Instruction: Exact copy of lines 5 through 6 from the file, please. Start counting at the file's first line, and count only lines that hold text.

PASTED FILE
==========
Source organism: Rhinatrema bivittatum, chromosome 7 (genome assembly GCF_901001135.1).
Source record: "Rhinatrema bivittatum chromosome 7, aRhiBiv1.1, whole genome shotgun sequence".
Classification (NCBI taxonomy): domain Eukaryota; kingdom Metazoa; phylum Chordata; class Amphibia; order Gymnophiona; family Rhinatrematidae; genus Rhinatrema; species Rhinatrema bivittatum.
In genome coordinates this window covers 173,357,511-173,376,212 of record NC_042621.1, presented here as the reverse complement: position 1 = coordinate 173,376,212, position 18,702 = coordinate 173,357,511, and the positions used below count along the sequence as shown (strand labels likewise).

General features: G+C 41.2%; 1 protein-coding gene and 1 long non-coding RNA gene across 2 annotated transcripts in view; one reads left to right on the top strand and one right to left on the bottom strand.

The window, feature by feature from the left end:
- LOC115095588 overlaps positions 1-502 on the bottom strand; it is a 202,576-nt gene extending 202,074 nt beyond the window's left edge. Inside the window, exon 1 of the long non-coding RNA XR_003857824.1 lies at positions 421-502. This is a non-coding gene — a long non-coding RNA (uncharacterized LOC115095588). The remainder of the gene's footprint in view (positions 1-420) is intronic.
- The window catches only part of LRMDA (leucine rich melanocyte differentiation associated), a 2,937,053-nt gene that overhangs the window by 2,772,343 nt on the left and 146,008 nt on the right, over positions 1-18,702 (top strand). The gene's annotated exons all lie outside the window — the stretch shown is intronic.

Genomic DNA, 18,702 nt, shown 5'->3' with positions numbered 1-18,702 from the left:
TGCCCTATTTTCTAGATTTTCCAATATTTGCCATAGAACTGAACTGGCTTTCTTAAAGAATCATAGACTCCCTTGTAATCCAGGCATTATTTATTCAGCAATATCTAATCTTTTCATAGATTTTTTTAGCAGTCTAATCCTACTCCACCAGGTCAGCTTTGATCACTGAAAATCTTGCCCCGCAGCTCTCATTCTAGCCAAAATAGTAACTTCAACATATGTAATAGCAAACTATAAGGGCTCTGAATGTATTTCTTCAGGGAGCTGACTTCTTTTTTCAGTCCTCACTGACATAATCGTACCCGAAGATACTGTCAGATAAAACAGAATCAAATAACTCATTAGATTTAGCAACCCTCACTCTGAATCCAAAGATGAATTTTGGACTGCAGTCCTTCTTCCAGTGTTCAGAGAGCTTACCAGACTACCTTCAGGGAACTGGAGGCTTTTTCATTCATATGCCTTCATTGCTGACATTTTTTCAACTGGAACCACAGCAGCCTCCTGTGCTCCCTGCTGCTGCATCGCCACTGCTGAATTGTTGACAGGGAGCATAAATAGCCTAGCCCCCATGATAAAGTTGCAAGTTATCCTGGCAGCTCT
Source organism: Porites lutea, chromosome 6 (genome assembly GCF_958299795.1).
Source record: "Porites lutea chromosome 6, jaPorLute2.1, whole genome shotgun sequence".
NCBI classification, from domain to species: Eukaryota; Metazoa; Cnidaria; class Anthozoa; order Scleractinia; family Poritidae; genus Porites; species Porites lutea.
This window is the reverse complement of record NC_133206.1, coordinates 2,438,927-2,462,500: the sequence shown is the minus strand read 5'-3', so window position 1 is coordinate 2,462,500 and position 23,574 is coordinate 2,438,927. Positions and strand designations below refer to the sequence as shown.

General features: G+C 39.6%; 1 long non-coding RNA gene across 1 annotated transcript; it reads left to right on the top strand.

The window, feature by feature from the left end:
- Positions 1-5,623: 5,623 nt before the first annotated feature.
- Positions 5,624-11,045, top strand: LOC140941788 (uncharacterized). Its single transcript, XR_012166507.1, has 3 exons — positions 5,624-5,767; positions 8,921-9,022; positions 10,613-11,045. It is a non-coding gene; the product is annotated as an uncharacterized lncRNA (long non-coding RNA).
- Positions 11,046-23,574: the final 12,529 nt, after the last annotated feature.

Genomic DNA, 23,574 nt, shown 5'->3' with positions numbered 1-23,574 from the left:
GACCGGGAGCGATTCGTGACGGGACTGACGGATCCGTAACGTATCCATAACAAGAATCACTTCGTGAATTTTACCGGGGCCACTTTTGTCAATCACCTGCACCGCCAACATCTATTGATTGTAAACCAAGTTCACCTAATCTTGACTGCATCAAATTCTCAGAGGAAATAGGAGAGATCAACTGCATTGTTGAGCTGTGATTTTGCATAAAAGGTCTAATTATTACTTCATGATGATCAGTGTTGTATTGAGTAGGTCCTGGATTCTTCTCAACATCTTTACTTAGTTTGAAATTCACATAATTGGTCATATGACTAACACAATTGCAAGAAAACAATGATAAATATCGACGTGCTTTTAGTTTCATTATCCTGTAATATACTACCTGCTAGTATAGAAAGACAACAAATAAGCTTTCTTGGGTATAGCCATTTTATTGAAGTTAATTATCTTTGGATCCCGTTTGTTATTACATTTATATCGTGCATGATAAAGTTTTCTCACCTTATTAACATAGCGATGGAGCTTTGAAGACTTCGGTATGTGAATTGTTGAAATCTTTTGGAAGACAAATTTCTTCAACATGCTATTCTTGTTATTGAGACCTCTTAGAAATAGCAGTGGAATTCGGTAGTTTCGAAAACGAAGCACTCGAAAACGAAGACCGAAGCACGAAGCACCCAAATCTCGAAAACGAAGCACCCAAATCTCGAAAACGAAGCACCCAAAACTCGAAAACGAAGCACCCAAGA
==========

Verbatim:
General features: G+C 41.2%; 1 protein-coding gene and 1 long non-coding RNA gene across 2 annotated transcripts in view; one reads left to right on the top strand and one right to left on the bottom strand.

The window, feature by feature from the left end: